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The parent community

Updated: Feb 21, 2023

One thing that strikes me as a parent of a neurodivergent child is how much of a brave face we put on. I see it in others too.

The challenges we face as parents can often be things that we don’t talk to others about. There are many reasons for this but the one I hear the most is that other people just don’t ’get it’. Some just listen, others are brave enough to say "sorry I have no advice to give".

Meeting other parents who are in the same situation as you, navigating life as a parent to a child with ADHD or other neurodiverse conditions,, can feel like finally you’ve met someone who gets it. All of a sudden you’re comparing notes, swapping stories and sometimes advice too. This can be great in some ways and not so great in others.

Not everyone’s story is the same and while we share a common ground, our families, our children and their needs can be very different from one household to another. I have witnessed occasions where it was almost a competition between whose problems are worse than others where in reality there were probably the same levels of stress, it was just that the things that caused the stress were different, not greater or less.

Thankfully, for the main part, I have seen parents supporting other parents, the common ground creating a community (or an army given the battles we fight for our loved ones) and it's something I love to see. The ability to support one another and to feel heard.

That support network can last for the length of time our children are in a school or club together or it can be for one occasion only. It can happen in person or online, in groups where everyone knows everyone or this person is a name you recognise on the screen and who has shared something that you can connect with because you have experienced it yourself. You may comment or give advice or you may just listen or read, knowing that you aren’t alone.

There are times when you give it a wide berth, be it because you’ve enough going on in your own life without hearing about others or your child has transitioned in one way or another.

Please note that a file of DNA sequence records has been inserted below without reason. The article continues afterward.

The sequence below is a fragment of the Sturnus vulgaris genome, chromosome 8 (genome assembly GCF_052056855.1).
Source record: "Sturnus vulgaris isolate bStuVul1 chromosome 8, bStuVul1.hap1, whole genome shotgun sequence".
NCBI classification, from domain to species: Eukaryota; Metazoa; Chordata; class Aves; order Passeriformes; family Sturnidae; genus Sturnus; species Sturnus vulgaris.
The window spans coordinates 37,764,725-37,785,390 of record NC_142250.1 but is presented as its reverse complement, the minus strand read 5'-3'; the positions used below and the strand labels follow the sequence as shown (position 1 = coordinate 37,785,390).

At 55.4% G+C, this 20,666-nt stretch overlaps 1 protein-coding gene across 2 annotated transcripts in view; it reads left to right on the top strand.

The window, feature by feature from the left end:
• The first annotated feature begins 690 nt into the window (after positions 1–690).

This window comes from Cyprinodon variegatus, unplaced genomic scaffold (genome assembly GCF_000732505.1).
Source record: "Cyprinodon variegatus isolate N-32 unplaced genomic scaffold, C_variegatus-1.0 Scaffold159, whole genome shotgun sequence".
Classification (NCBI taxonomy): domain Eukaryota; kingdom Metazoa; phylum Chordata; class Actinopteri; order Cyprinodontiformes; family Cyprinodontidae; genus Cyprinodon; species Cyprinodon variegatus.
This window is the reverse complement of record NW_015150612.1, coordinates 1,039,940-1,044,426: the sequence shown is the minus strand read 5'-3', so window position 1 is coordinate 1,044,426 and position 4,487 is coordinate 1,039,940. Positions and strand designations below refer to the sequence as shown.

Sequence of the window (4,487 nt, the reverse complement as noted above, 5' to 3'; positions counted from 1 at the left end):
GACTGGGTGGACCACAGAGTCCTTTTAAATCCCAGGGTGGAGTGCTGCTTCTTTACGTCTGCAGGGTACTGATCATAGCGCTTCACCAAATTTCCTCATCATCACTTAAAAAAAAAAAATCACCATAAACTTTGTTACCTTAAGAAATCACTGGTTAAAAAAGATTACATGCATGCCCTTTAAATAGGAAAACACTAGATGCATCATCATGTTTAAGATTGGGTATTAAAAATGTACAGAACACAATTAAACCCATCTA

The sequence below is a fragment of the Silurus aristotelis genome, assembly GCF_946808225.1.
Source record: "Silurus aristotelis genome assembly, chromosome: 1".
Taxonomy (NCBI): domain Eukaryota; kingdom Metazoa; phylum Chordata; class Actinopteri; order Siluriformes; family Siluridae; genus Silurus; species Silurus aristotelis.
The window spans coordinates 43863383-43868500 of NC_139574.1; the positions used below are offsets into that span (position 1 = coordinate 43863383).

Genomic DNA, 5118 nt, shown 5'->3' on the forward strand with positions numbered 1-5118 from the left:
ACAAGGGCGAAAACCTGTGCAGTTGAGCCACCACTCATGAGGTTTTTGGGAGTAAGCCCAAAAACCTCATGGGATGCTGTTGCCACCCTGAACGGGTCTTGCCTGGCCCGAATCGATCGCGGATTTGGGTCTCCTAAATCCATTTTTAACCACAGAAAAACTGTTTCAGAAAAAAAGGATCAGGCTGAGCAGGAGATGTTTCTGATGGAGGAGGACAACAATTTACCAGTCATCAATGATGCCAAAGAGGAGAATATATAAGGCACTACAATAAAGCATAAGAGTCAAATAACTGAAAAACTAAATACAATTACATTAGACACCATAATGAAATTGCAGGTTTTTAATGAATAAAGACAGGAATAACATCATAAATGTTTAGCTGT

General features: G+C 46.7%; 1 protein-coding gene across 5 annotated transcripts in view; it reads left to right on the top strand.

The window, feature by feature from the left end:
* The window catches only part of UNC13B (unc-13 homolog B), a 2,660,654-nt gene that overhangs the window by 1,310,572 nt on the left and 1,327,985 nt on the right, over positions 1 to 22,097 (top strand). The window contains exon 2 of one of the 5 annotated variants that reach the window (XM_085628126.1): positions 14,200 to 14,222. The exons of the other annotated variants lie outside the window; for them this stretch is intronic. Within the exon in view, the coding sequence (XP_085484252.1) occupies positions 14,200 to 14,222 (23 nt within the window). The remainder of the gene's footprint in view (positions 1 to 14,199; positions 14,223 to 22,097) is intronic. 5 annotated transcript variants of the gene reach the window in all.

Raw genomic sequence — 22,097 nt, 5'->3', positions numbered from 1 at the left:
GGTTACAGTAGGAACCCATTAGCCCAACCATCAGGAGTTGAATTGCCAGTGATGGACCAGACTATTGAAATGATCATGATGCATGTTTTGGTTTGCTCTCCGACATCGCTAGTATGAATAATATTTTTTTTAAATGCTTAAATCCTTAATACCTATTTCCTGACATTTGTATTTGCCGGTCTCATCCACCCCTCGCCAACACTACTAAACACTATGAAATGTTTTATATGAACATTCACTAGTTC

As parents and caregivers we worry about our children. What will life be like for them as they grow up? Will they be able to do all the things we hope for them? Will they get the help they need? Are we getting it right? Could we do more? Are we doing too much?

The questions and the things we worry about may change as our children get older, but like all parents we want the best for them.

Please remember you are only human, you can get it right, you can get it wrong and you can get it somewhere in between. All of this is known as parenting. My hope is that you show yourself some compassion when things don't go as you had hoped.

If you are struggling, reach out. Maybe talking to a friend or other parent can help.

What would you think if I suggested that you could do something else? If you could talk to someone who could potentially help you find solutions to some of struggles?

All it costs is a phone call. I can promise you I will listen. If it's something I feel we can work on I will tell you. If it's something that I don't think I can do I will be up front and say so (I am autistic, honest and a times a little blunt although not intentionally).

It is then up to you to decide if you want to take things further and begin coaching. You may decide there and then or you may want to think about it. The ball is in your court.

It costs nothing to get in touch.


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